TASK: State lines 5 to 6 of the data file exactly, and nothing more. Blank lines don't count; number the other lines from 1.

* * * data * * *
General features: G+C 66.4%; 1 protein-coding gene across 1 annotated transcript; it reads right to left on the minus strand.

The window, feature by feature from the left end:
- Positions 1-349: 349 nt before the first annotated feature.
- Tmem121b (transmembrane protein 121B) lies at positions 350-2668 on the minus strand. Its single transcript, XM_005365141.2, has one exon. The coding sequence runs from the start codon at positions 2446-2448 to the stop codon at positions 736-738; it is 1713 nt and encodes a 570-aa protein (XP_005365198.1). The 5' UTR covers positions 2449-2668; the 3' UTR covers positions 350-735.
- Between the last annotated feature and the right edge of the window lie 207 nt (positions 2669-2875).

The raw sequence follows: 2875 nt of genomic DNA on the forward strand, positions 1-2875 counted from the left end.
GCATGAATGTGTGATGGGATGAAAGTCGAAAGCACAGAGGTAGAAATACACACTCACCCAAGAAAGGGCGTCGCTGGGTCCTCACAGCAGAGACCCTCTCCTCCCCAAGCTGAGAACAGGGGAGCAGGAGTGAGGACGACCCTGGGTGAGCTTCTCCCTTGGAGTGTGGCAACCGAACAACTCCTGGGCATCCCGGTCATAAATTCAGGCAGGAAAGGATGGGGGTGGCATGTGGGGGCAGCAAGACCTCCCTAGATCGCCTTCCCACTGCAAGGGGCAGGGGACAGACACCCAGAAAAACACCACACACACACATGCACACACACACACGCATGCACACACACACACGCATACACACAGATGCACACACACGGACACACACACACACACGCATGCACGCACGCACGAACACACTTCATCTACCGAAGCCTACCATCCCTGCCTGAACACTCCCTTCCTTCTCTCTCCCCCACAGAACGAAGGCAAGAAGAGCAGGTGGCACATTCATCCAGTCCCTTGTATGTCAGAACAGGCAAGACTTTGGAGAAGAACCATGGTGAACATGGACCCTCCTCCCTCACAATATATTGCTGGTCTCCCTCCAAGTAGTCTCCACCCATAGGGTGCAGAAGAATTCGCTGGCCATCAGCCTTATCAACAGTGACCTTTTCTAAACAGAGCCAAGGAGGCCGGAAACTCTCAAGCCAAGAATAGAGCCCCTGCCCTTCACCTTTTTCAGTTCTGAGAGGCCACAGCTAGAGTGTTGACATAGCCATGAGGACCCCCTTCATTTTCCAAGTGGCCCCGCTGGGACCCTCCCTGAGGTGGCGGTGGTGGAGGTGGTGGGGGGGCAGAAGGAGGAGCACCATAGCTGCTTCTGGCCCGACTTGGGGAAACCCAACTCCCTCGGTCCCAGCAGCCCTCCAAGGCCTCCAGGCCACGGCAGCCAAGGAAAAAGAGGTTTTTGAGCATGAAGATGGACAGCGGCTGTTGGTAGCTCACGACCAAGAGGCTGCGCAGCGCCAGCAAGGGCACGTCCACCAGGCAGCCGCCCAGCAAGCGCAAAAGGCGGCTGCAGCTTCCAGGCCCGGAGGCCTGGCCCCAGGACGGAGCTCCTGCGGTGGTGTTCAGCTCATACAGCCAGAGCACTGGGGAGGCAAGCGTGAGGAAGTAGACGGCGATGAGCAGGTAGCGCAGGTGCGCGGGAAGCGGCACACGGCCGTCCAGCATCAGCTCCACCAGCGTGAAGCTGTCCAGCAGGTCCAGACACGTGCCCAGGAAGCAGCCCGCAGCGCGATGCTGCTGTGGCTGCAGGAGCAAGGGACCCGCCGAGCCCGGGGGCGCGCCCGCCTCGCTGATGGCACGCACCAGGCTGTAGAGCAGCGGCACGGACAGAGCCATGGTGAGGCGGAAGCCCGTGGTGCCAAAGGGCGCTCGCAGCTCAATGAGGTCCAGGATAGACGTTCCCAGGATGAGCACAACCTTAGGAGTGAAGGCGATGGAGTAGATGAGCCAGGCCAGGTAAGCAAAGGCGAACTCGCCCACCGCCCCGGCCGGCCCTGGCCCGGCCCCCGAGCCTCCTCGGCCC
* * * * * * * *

- Between the last annotated feature and the right edge of the window lie 207 nt (positions 2669-2875).

The raw sequence follows: 2875 nt of genomic DNA on the forward strand, positions 1-2875 counted from the left end.